I’ll give you a challenge. Why not, as an exercise, rewrite the opening to this scene from the point of view (PoV) of Gabriella? It could start: “She blinked. The sun streaming in at the tall windows caught the pommel of his blade and dazzled her, for a split second. He sensed it instantly and sprang forward, using his height and longer reach, stabbing directly for her throat. She parried, ducked, wheeled away. He was taller, and heavier, but she was quicker, lighter on her feet. And he was beginning to sweat. It was a matter of time. As long as she kept him dancing …” and so on. This is from her PoV. We are now not mere observers of the fight. We are taking part in it, and we are suddenly party to the thoughts of Gabriella as she ducks and weaves and out-thinks her opponent. This is all going to bring us much closer to Gabriella, much more quickly. We are going to understand who she is, what her thought processes are, what her ambitions and goals are, and we’re hearing it from her, not from some off-screen narrator telling us who she is and what she’s thinking about. If she’s the heroine, then the sooner you get us close to her the better, and within the first page is best of all. If you try this exercise, I’m fairly confident that you’ll find that you like the result a lot better yourself, never mind what anyone else thinks.
Once the dialogue starts the scene is much better. There are a few copy-editing issues I’d mention:
I’m not sure that sunlight would flash off foils (which is what they appear to be fencing with). In my limited experience foils are square and dull and extremely slight. Fencing with foils is also all about contact with the point (the end of the foil), not the edge of the blade. The issue is that a foil fencer wouldn’t be trying to beat their opponent into submission with “pounding blows”. It’s a stabbing/thrusting contest rather than a chopping/hacking one. I’m also intrigued as to what code of fencing they’re fighting under. If this is historical romance, rather than fantasy, then your duelists need to fight by a recognized code. I’m not aware of any that use daggers as a secondary weapon. I’m no expert, and you could probably get away with it, but some Amazon reviewer of the future might well pop up and start taking you to task if you haven’t got your facts straight.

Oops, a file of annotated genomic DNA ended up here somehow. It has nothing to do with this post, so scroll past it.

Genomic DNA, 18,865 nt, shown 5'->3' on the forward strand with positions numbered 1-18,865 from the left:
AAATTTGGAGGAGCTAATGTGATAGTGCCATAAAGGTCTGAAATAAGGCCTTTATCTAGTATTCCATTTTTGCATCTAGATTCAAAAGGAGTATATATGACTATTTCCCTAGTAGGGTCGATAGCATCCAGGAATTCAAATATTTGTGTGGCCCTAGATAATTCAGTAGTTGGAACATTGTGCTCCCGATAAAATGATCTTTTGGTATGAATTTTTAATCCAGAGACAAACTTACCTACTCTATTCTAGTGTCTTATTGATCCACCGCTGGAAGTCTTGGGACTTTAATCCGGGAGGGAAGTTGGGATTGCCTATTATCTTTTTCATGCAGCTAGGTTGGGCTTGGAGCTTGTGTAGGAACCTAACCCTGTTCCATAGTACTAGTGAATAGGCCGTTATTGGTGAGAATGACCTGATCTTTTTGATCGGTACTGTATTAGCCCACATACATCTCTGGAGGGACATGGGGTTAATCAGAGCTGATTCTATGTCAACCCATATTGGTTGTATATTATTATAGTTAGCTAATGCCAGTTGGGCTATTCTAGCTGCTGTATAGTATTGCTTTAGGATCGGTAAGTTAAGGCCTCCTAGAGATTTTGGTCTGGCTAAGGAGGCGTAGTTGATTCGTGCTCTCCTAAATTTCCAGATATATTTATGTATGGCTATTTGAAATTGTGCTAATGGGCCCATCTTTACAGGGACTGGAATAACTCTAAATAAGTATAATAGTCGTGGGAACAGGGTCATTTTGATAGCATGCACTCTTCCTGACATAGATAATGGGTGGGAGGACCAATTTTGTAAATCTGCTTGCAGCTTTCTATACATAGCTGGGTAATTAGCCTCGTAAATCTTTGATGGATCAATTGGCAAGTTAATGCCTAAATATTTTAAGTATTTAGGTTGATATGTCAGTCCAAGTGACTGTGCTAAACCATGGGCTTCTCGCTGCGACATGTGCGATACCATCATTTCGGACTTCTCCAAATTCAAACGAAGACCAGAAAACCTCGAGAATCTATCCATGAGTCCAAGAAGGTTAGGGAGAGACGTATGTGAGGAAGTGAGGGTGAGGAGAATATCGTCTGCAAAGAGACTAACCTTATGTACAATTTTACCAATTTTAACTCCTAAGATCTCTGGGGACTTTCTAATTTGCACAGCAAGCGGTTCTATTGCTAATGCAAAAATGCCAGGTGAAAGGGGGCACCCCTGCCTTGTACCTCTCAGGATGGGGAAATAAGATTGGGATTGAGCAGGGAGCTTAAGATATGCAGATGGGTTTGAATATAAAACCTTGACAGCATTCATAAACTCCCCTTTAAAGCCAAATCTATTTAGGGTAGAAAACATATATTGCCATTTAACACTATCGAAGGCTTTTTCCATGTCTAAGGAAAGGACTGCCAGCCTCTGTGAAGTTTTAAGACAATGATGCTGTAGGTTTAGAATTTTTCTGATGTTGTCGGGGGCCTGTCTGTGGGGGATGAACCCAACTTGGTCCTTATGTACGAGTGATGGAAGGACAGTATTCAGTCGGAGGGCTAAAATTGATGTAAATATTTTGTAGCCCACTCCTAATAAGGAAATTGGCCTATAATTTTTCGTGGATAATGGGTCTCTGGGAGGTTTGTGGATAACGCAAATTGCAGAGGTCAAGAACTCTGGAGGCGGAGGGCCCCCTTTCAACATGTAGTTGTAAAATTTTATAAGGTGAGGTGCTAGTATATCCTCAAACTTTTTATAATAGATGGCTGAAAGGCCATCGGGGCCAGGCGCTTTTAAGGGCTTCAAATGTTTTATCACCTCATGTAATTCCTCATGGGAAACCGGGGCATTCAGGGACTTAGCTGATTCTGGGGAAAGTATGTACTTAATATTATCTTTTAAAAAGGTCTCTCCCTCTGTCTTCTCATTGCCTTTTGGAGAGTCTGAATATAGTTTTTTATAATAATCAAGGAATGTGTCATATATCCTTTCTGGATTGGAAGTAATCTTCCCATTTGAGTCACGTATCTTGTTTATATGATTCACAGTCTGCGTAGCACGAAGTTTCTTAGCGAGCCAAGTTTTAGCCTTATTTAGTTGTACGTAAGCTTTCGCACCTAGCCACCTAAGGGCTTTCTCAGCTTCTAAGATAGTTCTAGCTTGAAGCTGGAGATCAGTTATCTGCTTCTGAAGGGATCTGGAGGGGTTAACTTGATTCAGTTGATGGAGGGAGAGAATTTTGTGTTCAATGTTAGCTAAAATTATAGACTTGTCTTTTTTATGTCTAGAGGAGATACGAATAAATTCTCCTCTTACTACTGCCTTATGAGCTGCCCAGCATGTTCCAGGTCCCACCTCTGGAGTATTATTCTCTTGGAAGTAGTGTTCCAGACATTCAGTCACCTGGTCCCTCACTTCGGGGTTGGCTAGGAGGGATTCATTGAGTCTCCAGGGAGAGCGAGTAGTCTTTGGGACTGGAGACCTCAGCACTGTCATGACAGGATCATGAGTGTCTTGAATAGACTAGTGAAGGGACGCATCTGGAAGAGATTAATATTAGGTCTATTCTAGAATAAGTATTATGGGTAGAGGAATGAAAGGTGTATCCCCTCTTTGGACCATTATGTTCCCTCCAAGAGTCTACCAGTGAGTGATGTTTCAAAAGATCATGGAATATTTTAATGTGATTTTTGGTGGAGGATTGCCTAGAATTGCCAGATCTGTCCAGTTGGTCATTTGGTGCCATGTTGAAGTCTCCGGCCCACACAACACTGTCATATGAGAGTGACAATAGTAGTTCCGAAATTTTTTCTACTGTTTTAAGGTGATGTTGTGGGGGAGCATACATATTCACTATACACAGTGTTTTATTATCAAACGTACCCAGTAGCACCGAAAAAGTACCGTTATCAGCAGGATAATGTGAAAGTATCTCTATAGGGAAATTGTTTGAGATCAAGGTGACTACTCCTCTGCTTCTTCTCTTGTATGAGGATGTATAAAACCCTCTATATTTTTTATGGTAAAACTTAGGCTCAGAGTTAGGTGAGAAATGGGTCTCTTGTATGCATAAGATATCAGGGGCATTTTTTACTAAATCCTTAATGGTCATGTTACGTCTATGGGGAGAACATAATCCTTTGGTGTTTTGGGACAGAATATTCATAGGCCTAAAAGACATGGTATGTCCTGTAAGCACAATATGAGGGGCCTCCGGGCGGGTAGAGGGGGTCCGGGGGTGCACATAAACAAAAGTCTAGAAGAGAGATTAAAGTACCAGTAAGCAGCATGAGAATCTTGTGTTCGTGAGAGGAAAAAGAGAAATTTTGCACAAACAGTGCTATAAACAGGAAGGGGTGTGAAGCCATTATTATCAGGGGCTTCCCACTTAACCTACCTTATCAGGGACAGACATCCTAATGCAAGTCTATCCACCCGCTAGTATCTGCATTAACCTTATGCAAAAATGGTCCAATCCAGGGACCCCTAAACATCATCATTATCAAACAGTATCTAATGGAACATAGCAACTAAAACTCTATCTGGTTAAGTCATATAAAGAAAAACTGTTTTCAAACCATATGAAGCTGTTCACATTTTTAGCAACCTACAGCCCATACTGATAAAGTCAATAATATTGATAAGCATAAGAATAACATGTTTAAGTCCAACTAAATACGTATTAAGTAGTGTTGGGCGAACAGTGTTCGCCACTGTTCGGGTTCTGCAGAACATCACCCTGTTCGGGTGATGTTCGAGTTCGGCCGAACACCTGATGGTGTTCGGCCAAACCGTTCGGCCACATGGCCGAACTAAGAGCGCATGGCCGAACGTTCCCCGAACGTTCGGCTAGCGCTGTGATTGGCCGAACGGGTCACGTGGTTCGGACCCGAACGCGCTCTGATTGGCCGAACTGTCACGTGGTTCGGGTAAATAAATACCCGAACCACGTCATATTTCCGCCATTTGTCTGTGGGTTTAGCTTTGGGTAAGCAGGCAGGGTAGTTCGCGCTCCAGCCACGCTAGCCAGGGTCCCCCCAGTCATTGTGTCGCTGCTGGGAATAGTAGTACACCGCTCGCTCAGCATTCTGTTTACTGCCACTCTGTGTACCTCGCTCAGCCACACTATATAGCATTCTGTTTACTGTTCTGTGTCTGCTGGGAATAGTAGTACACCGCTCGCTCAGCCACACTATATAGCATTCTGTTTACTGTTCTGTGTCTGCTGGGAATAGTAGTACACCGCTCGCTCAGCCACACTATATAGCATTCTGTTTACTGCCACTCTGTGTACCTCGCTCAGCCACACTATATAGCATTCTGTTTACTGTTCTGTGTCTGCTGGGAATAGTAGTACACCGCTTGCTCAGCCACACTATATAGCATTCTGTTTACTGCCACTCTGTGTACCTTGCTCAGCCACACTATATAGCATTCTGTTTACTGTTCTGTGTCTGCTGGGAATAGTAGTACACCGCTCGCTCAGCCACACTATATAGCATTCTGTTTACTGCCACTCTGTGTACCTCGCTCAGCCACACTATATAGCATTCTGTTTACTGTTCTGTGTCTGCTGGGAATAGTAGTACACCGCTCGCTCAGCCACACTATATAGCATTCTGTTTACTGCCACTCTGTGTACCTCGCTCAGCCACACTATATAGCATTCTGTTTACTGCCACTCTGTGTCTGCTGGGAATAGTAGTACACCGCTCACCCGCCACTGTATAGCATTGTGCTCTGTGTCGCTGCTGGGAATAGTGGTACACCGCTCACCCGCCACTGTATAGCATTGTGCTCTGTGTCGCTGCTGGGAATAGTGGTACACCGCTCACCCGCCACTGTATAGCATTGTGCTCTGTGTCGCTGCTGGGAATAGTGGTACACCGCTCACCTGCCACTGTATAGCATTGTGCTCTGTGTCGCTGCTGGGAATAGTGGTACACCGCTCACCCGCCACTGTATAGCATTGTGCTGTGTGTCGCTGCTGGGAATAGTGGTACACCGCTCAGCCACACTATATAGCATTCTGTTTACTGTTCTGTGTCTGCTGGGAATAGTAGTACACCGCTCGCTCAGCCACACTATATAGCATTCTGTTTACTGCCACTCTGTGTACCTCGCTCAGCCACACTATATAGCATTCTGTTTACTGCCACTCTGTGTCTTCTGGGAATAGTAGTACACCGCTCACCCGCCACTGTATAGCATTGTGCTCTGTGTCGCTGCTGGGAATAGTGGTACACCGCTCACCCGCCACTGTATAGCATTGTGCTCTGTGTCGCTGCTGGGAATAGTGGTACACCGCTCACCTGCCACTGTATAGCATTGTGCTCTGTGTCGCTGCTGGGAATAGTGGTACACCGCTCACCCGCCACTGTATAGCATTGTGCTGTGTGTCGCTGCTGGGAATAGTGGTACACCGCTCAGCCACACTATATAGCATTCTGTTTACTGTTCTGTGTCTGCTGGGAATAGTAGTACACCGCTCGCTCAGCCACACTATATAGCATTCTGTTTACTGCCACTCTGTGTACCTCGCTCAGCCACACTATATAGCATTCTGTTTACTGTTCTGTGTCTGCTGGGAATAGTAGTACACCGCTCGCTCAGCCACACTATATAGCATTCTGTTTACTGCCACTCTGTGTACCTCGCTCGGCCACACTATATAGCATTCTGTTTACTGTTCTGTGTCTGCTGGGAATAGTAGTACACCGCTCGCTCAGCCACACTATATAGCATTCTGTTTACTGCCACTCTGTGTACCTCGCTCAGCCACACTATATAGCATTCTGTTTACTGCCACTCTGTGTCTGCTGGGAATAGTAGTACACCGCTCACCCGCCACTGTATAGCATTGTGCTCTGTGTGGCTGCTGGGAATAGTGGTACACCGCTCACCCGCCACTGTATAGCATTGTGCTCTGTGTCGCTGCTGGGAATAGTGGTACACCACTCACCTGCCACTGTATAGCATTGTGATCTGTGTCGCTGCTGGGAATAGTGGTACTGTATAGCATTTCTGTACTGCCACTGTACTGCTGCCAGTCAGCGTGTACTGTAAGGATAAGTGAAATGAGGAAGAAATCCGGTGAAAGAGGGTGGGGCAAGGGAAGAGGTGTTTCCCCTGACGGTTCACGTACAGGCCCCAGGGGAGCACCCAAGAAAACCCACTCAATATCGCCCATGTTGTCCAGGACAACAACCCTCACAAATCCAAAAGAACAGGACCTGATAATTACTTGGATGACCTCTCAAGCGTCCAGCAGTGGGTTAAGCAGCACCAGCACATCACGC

One last comment as a bit of light relief. I hope it’s not the butler’s “continence” that’s at issue as he approaches Gabriella. I rather hope it’s his “countenance”, otherwise we might be calling for the housekeeper, and a mop.
Best of luck with the Wattys awards. From the info you gave me this is not a final draft, so it doesn’t matter too much that it’s not really publishable as it stands. The Wattys judges have the benefit of the entire MS (or at least, what you’ve posted on Wattpad) to judge your work, not just the first four or five pages. When you get to the publishing stage however, be it chasing agents or self-publishing, those first four or five pages can make all the difference.
Thanks for posting!